Thursday, May 26, 2022

Language Of Confusion: Extreme Junction, Part IV

The last one! As usual for the finales of multi-parters, I’ve saved the weirdest for last. These words might not seem like they’re descended from the Proto Indo European yeug-to join. But they are.
First today, adjust. Yes, adjust is from join, but no, just is not, the two words aren’t related at all. Adjust showed up in the late fourteenth century meaning to correct or remedy, while meaning to adjust something to conform didn’t show up until the mid seventeenth century, and a person becoming adjusted to something wasn’t until 1924! Adjust comes from the Old French adjuster/ajoster, from the Late Latin adiuxtare, to bring near. The ad- is from ad, to, and the rest is from the classical Latin iuxta, which could mean near, or according to, and is from yeug-. Just on the other hand comes from iustus, from the Proto Indo European root yewes-, law. In other words, they’re totally not related. What a difference an X makes. It’s easier to see in the word juxtapose, which showed up in 1826, with juxtaposition actually showing up in the mid seventeenth century. The word is basically juxta- + position, so to be in a position near to something.
Next, another word that’s not related to just (but is to adjust): joust. It showed up in the fourteenth century meaning what you’d expect, to fight on horseback. It’s from the Old French joster/joste, which is from the Latin iuxtare, to be next to, which is unsurprisingly from iuxta. As to how being next to got to mean hitting someone with a lance, well, let’s look at the word jostle. It showed up in the mid sixteenth century meaning to knock against (like you would during a joust!), and it’s really just joust with an -el at the end. Being near someone to bumping into them, to hitting them in the face with a lance. Makes perfect sense!
Now, almost all English words are Proto Indo European, with emphasis on the European part. The word yoga on the other hand is obviously Indian—Hindi, specifically. It showed up in English in 1820, while yogi actually showed up earlier in the early seventeenth century. Those just copy the Hindi words, which are from the Sanskrit yoga-s, which means union or yoking—with the Supreme Spirit—and from yeug-. Basically, yoga is yoking your spirit to a higher power. And now it’s something white yuppies do to pretend they’re spiritual.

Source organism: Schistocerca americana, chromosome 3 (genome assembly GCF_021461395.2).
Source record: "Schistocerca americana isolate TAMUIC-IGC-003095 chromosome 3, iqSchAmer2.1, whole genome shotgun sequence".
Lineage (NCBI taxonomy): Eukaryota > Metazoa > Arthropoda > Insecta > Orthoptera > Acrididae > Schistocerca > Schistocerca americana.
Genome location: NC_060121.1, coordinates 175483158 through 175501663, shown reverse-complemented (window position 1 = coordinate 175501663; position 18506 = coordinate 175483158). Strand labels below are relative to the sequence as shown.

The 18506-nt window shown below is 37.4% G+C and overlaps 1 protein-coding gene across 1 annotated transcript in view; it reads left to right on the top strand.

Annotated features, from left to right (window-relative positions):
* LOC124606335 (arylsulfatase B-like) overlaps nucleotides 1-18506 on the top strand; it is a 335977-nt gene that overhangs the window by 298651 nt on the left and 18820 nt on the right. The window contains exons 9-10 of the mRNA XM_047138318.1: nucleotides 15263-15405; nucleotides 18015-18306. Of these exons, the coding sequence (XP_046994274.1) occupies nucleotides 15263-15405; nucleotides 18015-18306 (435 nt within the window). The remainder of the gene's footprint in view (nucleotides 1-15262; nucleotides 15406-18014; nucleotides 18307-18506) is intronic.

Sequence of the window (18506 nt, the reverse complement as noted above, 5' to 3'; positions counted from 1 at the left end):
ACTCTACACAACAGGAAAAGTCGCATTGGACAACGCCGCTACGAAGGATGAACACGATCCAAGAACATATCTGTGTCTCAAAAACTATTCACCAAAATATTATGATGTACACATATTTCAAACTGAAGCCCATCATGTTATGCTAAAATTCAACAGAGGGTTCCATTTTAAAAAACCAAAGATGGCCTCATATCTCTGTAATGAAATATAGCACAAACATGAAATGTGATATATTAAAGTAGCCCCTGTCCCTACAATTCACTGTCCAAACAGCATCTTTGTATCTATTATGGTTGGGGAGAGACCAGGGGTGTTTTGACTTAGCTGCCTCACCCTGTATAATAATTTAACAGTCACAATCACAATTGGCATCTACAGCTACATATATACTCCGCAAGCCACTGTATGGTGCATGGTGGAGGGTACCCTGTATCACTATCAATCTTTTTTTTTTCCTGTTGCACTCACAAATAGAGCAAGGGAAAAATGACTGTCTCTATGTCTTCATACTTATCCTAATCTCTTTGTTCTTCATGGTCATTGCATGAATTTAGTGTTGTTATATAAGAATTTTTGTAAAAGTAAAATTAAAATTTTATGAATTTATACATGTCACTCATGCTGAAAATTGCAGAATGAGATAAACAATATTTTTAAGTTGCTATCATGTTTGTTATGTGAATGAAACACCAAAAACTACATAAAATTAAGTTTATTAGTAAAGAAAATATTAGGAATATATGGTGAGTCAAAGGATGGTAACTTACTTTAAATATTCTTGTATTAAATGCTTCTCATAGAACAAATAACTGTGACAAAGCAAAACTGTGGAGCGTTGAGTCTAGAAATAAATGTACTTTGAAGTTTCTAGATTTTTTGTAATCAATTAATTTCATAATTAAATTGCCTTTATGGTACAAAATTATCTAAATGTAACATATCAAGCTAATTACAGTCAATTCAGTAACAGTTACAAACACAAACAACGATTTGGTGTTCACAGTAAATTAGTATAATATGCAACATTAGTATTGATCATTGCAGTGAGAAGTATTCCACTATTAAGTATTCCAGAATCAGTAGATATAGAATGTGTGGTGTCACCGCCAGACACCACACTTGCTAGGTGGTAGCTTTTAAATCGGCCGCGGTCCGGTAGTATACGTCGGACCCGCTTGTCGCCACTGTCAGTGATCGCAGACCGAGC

The final word we’re going to look at is zygote, which, yes, is somehow related to yeug-. It showed up in 1878 from a German scientist, for no reason I can figure. The word—though not the definition—is related to the zygomatic bone in your face, the name of which showed up almost two hundred years earlier in 1709, from the word zygoma, which showed up in the late seventeenth century, called that because it joins the bones of your face together. Back to zygote, that word is from the Greek zygotos, zygote, and also things like yoke and weighing scales. And zygotos just happens to come from yeug-. No I can’t figure out how they got a clump of cells from that either.
Online Etymology Dictionary
Google Translate
University of Texas at Austin Linguistic Research Center
University of Texas at San Antonio’s page on Proto Indo European language
Encyclopaedia Britannica
Orbis Latinus


  1. Speaking of jousting, I just saw the best jousting scene ever in an episode of Galavant, which I am not recommending at this point. I'm undecided on whether the show is any good or not.

  2. How often do we use joust?

    I wonder if this comment will take. Many of my comments keep vanishing into oblivion these days.

  3. This comment has been removed by the author.

  4. Joust is one of those words we don't use.

    I wonder if this comment will take.

    Many of my comments just vanish these days.

  5. I was not expecting yoga. I mean, I knew yoga came from Hindi, but I hadn't considered where it came from before that.

    I was not expecting zygote either. But, as you know, scientists had to give names to the things they were describing, so at least that sort of kind or makes a bit of sense.


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